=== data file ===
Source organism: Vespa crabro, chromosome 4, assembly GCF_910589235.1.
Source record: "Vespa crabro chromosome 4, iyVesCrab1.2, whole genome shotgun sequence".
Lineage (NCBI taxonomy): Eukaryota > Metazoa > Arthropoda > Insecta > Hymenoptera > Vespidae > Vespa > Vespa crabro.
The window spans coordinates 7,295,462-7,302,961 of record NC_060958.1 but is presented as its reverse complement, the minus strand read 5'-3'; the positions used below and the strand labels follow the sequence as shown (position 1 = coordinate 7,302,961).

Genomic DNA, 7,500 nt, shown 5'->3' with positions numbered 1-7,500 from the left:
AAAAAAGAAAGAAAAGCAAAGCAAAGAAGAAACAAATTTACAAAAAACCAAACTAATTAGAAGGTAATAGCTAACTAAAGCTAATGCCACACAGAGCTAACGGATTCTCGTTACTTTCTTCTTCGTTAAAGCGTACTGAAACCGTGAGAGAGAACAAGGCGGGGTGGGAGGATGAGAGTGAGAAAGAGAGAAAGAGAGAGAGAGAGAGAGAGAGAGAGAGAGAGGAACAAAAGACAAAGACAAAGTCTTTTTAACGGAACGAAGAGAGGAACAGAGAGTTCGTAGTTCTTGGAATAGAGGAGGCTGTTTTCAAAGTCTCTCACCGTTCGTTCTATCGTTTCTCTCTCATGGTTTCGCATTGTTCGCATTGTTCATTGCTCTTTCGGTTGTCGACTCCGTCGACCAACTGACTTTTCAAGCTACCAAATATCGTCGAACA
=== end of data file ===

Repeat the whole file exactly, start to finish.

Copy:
Source organism: Vespa crabro, chromosome 4, assembly GCF_910589235.1.
Source record: "Vespa crabro chromosome 4, iyVesCrab1.2, whole genome shotgun sequence".
Lineage (NCBI taxonomy): Eukaryota > Metazoa > Arthropoda > Insecta > Hymenoptera > Vespidae > Vespa > Vespa crabro.
The window spans coordinates 7,295,462-7,302,961 of record NC_060958.1 but is presented as its reverse complement, the minus strand read 5'-3'; the positions used below and the strand labels follow the sequence as shown (position 1 = coordinate 7,302,961).

Genomic DNA, 7,500 nt, shown 5'->3' with positions numbered 1-7,500 from the left:
AAAAAAGAAAGAAAAGCAAAGCAAAGAAGAAACAAATTTACAAAAAACCAAACTAATTAGAAGGTAATAGCTAACTAAAGCTAATGCCACACAGAGCTAACGGATTCTCGTTACTTTCTTCTTCGTTAAAGCGTACTGAAACCGTGAGAGAGAACAAGGCGGGGTGGGAGGATGAGAGTGAGAAAGAGAGAAAGAGAGAGAGAGAGAGAGAGAGAGAGAGAGAGGAACAAAAGACAAAGACAAAGTCTTTTTAACGGAACGAAGAGAGGAACAGAGAGTTCGTAGTTCTTGGAATAGAGGAGGCTGTTTTCAAAGTCTCTCACCGTTCGTTCTATCGTTTCTCTCTCATGGTTTCGCATTGTTCGCATTGTTCATTGCTCTTTCGGTTGTCGACTCCGTCGACCAACTGACTTTTCAAGCTACCAAATATCGTCGAACA